The wave of protests in the United States and around the world that followed the murder of George Floyd included, in some places, the defacement or destruction of some pubic monuments to historical figures. For some this amounted to a long overdue removal of symbols of racism, bigotry and even genocide. For others it represented an erasure of history and desecration of sculpture. But a look at the men whose lives were memorialized in these monuments suggests the real question is why anyone would see fit to celebrate these individuals’ lives to begin with.
On Friday night, June 19, protesters in Judiciary Square in Washington, D.C., toppled and burned the statue of Confederate General Albert Pike. The protesters used rope to pull the statue off of its pedestal. In fell backward and landed in a pile of dust. Lighter fluid was then used to set it afire while the crowd chanted “no justice, no peace.” Trump, apparently watching on TV, tweeted that the DC police should have stopped the protesters and complained “These people should be immediately arrested. A disgrace to our Country.” The tweet was read aloud on a bullhorn at the scene and protesters erupted in cheers.
Albert Pike was a 19th century lawyer, author, poet, Confederate general and racist. This Confederate general was actually born and raised in Massachusetts, the descendent of colonials who had come to the area in 1635. In his twenties, he ended up in Arkansas. He started his career as a journalist and later became a lawyer.
During the Mexican-American War he joined the Regiment of Arkansas Mounted Volunteers. But he didn’t get on so well with his commanding officer and the two of them ended up in a duel. Neither of these high-ranking soldiers managed to hit their target after several shots so they gave it up. When the Civil War rolled around, Pike, who had frequently represented Native Americans in cases against the federal government, was the Confederacy’s envoy to Native Americans. In that position he negotiated a treaty with a Cherokee chief in which the Cherokees were promised a state of their own if they supported the Confederacy and if the Confederates won. PIke became a brigadier general in the Confederate Army, commanding a troop of Native Americans. But he again butted heads with his commanding officer and was to be brought up on charges that his troops scalped soldiers. Pike ran off into the hills of Arkansas. After the war he was pardoned by President Andrew Johnson.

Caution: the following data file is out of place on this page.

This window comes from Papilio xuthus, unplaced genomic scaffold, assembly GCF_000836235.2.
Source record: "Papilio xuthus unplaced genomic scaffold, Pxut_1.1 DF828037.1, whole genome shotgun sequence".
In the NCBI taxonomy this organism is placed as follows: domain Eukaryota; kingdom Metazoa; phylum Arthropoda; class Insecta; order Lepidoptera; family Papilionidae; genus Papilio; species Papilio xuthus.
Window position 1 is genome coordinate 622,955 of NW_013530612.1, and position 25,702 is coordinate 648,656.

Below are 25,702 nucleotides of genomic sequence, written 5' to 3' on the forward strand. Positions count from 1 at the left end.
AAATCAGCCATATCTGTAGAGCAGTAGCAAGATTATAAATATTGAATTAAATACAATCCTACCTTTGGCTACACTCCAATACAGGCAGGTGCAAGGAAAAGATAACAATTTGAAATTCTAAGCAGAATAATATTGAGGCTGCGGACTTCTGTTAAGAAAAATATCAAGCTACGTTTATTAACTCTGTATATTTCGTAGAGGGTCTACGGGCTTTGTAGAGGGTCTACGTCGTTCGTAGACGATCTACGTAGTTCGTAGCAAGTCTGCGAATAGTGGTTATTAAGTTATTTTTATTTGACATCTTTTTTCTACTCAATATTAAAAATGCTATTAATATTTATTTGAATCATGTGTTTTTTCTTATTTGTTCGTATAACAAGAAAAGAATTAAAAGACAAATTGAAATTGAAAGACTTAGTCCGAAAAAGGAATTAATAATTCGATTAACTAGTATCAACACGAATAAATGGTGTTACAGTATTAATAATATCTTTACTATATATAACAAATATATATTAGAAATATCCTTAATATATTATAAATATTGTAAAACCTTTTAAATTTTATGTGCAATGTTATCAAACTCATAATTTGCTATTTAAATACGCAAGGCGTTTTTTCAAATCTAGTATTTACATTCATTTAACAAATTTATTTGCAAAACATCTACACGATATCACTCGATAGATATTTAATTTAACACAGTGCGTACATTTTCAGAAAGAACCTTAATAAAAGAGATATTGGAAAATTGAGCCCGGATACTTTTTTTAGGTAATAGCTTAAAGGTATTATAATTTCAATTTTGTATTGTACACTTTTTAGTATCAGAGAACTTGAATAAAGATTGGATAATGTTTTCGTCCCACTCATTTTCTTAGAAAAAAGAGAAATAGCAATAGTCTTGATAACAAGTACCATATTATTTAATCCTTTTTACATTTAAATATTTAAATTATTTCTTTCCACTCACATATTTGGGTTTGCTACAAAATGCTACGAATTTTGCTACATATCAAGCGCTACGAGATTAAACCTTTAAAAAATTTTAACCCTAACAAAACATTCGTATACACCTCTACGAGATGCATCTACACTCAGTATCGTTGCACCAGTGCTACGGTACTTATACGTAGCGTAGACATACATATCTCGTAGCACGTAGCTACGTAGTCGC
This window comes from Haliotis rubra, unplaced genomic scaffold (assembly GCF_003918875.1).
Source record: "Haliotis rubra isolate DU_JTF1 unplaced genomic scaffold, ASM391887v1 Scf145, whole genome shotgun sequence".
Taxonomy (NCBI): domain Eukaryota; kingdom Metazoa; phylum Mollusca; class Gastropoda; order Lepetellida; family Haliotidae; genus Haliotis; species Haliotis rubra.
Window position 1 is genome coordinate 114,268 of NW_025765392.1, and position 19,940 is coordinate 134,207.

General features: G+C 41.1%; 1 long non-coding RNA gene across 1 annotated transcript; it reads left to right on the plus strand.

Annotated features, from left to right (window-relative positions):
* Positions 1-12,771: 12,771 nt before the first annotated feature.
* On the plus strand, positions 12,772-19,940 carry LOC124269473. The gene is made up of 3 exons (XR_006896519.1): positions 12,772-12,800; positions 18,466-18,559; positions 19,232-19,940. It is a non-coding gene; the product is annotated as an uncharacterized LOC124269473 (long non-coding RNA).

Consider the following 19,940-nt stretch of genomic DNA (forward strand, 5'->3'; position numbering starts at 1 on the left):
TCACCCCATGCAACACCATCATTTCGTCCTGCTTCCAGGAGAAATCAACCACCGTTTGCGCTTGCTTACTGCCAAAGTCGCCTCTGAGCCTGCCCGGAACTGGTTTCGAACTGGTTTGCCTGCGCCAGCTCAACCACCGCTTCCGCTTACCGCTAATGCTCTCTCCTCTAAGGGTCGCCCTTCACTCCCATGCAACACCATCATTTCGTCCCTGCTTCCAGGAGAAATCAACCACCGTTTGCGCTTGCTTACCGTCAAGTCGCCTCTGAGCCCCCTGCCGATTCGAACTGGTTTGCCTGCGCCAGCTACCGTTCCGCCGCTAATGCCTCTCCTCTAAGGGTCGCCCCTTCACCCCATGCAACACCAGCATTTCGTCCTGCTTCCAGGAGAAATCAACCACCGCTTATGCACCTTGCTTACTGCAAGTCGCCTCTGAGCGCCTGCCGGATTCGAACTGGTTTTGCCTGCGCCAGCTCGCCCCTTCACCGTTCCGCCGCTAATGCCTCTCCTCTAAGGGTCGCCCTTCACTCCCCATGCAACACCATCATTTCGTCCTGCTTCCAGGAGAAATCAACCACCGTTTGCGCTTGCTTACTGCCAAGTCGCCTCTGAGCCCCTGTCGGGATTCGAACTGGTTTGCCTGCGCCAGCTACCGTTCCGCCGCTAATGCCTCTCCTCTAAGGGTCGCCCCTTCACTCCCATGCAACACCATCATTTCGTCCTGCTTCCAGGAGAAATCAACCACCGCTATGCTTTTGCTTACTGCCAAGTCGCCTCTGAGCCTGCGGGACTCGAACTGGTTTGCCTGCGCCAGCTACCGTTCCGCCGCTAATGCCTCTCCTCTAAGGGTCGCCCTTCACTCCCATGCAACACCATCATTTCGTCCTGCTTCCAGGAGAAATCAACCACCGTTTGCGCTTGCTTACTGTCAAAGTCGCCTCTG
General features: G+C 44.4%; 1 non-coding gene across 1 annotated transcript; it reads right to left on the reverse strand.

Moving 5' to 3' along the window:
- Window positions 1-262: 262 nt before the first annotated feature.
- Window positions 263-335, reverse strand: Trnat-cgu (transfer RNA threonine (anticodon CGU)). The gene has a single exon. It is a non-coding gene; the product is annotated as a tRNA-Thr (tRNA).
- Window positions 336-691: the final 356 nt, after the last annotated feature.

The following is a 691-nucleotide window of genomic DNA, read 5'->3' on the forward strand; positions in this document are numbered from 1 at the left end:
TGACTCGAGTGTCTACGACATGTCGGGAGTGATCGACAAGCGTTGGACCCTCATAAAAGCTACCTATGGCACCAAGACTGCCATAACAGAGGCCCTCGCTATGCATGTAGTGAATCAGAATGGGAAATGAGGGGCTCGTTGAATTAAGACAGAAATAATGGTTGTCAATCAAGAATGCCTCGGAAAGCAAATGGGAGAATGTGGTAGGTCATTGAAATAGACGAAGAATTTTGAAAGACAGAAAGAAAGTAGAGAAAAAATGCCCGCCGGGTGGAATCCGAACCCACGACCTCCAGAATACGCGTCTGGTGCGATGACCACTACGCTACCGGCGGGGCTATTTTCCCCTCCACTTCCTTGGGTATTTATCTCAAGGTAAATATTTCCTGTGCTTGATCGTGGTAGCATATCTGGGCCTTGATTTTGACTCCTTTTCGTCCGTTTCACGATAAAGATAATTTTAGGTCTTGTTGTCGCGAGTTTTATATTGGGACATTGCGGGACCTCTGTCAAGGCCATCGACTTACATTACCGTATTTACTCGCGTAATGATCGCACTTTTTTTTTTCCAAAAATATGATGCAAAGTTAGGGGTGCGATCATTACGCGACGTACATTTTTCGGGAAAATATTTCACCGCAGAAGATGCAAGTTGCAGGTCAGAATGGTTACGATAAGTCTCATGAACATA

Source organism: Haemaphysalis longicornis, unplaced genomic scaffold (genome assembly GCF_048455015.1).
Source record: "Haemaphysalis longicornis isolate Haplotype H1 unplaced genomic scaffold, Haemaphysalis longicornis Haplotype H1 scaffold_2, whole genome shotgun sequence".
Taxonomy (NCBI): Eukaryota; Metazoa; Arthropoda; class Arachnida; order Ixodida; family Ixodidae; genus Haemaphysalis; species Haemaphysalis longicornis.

It is a question of some dispute among his biographers and historians as to whether Pike was a member of the Ku Klux Klan. What is not a matter of dispute is his racism. Pike was a member of the Masonic Lodge and rose to the exalted position of “Sovereign Grand Commander.” He assured that he would resign if the Masons admitted Blacks. He was also a virulent opponent of Black suffrage, quoted by one of his biographers as saying: “the white race, and that race alone shall govern the country, it is the only one that is fit to govern, and it is the only one that shall.”
And somebody erected a statue of this guy in the nation’s capital?
On the same day that the Pike statue bit the dust in Washington, a group of indigenous activists at a park in downtown Los Angeles, took a moment for a blessing, then tied a rope around the head of Junipero Serra’s statue and brought it down. It bit the dust to the sounds of cheers and drumming. On the same day in San Francisco’s Golden Gate Park another statue of Serra suffered the same fate. A couple weeks later in Sacramento, a statue of Sierra was beheaded and painted red. In Ventura, Calif., they got the message and the town council voted to remove a statue of Sierra from its city hall location. At Stanford University, his name was scrubbed from campus buildings.
Junipero Serra was a Spanish priest who came to North America as a missionary and ended up being responsible for building the missions of Spanish-owned California in the late 18th century. He founded the first mission in San Diego and added nine of the eventual 21 Spanish California missions. The goal of these missions was to convert Native Americans to Christianity. They were also seen by the Spanish as a way to deter Russia from moving in on Spain’s Pacific Coast territory.